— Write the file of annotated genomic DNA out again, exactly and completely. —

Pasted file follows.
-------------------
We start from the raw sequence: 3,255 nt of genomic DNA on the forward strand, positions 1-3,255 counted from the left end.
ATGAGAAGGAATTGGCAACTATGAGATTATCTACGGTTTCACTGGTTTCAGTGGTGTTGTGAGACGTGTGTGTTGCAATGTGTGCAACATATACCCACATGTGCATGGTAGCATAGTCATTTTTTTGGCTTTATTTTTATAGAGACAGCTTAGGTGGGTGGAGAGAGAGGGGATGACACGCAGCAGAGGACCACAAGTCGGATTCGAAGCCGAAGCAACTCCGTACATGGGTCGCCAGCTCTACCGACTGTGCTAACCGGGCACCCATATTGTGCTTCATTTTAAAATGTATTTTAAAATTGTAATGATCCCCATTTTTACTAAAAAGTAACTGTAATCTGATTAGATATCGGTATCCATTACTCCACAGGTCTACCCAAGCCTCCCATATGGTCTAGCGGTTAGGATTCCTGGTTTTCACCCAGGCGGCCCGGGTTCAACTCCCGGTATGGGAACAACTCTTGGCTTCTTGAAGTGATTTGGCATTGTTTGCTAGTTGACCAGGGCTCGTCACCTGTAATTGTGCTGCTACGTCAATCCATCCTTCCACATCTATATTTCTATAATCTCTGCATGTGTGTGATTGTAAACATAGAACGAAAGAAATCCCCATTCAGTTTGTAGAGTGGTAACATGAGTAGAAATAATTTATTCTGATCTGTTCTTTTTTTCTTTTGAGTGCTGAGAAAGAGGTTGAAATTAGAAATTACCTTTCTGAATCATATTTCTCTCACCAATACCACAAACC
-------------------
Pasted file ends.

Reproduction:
We start from the raw sequence: 3,255 nt of genomic DNA on the forward strand, positions 1-3,255 counted from the left end.
ATGAGAAGGAATTGGCAACTATGAGATTATCTACGGTTTCACTGGTTTCAGTGGTGTTGTGAGACGTGTGTGTTGCAATGTGTGCAACATATACCCACATGTGCATGGTAGCATAGTCATTTTTTTGGCTTTATTTTTATAGAGACAGCTTAGGTGGGTGGAGAGAGAGGGGATGACACGCAGCAGAGGACCACAAGTCGGATTCGAAGCCGAAGCAACTCCGTACATGGGTCGCCAGCTCTACCGACTGTGCTAACCGGGCACCCATATTGTGCTTCATTTTAAAATGTATTTTAAAATTGTAATGATCCCCATTTTTACTAAAAAGTAACTGTAATCTGATTAGATATCGGTATCCATTACTCCACAGGTCTACCCAAGCCTCCCATATGGTCTAGCGGTTAGGATTCCTGGTTTTCACCCAGGCGGCCCGGGTTCAACTCCCGGTATGGGAACAACTCTTGGCTTCTTGAAGTGATTTGGCATTGTTTGCTAGTTGACCAGGGCTCGTCACCTGTAATTGTGCTGCTACGTCAATCCATCCTTCCACATCTATATTTCTATAATCTCTGCATGTGTGTGATTGTAAACATAGAACGAAAGAAATCCCCATTCAGTTTGTAGAGTGGTAACATGAGTAGAAATAATTTATTCTGATCTGTTCTTTTTTTCTTTTGAGTGCTGAGAAAGAGGTTGAAATTAGAAATTACCTTTCTGAATCATATTTCTCTCACCAATACCACAAACC